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The BBC's Rachael Payne
"Many of those injured say the police overreacted"
 real 56k

Steve Vickers, Zimbabwean sports journalist
"There were some rather irrational reactions from the police"
 real 28k

The BBC's Grant Ferrett hears fans' reactions
"What the police did to us was inhuman - it wasn't about football, it was about politics"
 real 28k

Monday, 10 July, 2000, 10:27 GMT 11:27 UK
Zimbabwe stadium deaths inquiry
Players lie on the field
Players lay down to try to avoid the tear gas
Zimbabwean football officials have begun an inquiry into Sunday's tragedy in which 12 spectators died in a stampede at Harare's National Stadium.

The stampede - which reportedly left three children among the dead - occurred after police fired tear gas at the crowd during an international match between South Africa and Zimbabwe.

The trouble followed a second goal from the visiting South African side - with Zimbabwe still trying to score, fans began throwing bottles and other missiles onto the pitch.

The BBC correspondent in Harare says many people believe there was a political aspect to the police action - some of the crowd had chanted the slogan of the opposition Movement for Democratic Change during the match.

Zimbabwe crowd
Fans tried to escape as police fired teargas
Zimbabwean radio said the dead included five adult women, four adult men, and three boys aged 16, 11 and eight.

Medical officials said many people were injured and the number of dead could rise.

Most of the deaths were from internal injuries consistent with being crushed, a doctor said.

The board of the Zimbabwe Football Association is holding an emergency meeting on Monday to look into the causes of the incident.

Match abandoned

South Africa had just gone 2-0 up in the 84th minute when the trouble erupted.

South Africa football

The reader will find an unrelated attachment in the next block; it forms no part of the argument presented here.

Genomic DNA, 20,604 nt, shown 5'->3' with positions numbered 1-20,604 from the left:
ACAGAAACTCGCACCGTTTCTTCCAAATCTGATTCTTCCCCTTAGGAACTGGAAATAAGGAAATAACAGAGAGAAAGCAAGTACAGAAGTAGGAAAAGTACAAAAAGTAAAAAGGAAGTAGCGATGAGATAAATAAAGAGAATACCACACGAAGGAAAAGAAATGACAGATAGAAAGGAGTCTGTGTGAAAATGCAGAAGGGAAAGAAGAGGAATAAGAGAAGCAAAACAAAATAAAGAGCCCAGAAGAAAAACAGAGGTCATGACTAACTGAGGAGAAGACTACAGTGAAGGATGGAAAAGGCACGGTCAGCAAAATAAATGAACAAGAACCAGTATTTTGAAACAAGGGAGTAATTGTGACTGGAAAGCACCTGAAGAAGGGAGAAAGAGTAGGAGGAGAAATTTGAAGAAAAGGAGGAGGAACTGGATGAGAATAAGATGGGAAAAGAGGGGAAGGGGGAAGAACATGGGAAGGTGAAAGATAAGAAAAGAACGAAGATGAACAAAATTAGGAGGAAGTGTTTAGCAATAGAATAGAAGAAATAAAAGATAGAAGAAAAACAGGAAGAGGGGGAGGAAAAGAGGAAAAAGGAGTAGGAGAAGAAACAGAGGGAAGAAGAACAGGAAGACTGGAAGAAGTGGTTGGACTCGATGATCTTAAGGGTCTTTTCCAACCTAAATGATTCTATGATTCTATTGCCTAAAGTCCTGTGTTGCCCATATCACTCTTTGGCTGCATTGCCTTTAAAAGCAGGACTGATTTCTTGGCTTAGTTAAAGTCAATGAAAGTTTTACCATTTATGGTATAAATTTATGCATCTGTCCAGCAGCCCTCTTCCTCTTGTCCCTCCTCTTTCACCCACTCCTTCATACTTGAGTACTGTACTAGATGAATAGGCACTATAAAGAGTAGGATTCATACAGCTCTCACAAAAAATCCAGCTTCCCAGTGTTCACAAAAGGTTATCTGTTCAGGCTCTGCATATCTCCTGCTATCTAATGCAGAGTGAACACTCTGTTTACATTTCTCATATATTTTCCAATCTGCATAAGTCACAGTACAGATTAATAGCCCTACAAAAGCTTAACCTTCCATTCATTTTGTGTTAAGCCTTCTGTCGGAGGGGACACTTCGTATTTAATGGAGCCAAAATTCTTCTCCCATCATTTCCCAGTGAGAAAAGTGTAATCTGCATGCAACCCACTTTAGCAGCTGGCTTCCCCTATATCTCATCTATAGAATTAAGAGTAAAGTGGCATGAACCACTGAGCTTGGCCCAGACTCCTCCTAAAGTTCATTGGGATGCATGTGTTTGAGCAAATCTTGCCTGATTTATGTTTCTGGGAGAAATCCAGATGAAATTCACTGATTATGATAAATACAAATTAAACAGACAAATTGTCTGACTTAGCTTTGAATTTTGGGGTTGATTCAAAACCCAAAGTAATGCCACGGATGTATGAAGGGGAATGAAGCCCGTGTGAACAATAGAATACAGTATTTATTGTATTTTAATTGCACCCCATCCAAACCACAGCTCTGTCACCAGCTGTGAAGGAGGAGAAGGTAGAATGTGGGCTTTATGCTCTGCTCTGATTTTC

South Africa (in white) won the match 2-0

Delron Buckley had just scored his second goal when he fell to the ground holding his injured left ankle, and bottles began to fly on to the pitch.

Police responded by firing tear gas canisters into the near-capacity 60,000 crowd, who raced to the exits.

"There were a number of people in the crowd around me who were giving the MDC salute and shouting slogans," a spectator told Reuters.

The match was abandoned, as players from both teams lay face down on the pitch, and received treatment from medical personnel before being escorted from the pitch.

Officials at the ground were outraged by the police action, describing their response as "total over-reaction".

The game was abandoned, with South Africa officially declared the winners.

Former England striker John Fashanu was at the game and was very unhappy with the reaction by the police.

"It's been a bad week for African football. First South Africa losing the World Cup bid, and now this.

"The police over-reacted, very stupidly. We didn't need this to happen. Football in Africa is a passion, a carnival.

"The bottle-throwing and then the police over-reacting the way they did - it was too terrible. They were very poor in their crowd control.

"Africa must wake up, we need to show the world that Africa has grown up," Fashanu said.

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09 Jul 00 | 2006 World Cup decision
Under-fire Fifa rep resigns
06 Jul 00 | 2006 World Cup decision
Why South Africa's Cup bid failed BBC Sport >>
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